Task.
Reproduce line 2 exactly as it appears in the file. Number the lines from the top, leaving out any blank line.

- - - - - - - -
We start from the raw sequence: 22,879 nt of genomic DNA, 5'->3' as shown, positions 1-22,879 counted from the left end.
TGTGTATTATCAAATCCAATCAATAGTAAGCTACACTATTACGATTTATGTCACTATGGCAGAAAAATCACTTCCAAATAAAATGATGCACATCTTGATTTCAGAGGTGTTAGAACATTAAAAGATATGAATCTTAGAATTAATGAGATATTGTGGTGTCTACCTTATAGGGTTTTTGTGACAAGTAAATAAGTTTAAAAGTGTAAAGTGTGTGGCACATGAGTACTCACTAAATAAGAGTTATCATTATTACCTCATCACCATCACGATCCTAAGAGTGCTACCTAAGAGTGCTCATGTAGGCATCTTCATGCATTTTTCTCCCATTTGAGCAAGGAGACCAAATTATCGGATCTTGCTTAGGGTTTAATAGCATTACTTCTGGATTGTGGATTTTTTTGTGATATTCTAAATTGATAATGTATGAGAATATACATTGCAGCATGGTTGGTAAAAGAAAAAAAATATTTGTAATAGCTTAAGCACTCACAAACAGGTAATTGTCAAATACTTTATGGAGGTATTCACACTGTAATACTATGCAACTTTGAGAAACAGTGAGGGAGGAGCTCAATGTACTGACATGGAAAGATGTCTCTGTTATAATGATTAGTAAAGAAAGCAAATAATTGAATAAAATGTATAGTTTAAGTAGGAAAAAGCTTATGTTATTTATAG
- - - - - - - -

TGTGTATTATCAAATCCAATCAATAGTAAGCTACACTATTACGATTTATGTCACTATGGCAGAAAAATCACTTCCAAATAAAATGATGCACATCTTGATTTCAGAGGTGTTAGAACATTAAAAGATATGAATCTTAGAATTAATGAGATATTGTGGTGTCTACCTTATAGGGTTTTTGTGACAAGTAAATAAGTTTAAAAGTGTAAAGTGTGTGGCACATGAGTACTCACTAAATAAGAGTTATCATTATTACCTCATCACCATCACGATCCTAAGAGTGCTACCTAAGAGTGCTCATGTAGGCATCTTCATGCATTTTTCTCCCATTTGAGCAAGGAGACCAAATTATCGGATCTTGCTTAGGGTTTAATAGCATTACTTCTGGATTGTGGATTTTTTTGTGATATTCTAAATTGATAATGTATGAGAATATACATTGCAGCATGGTTGGTAAAAGAAAAAAAATATTTGTAATAGCTTAAGCACTCACAAACAGGTAATTGTCAAATACTTTATGGAGGTATTCACACTGTAATACTATGCAACTTTGAGAAACAGTGAGGGAGGAGCTCAATGTACTGACATGGAAAGATGTCTCTGTTATAATGATTAGTAAAGAAAGCAAATAATTGAATAAAATGTATAGTTTAAGTAGGAAAAAGCTTATGTTATTTATAG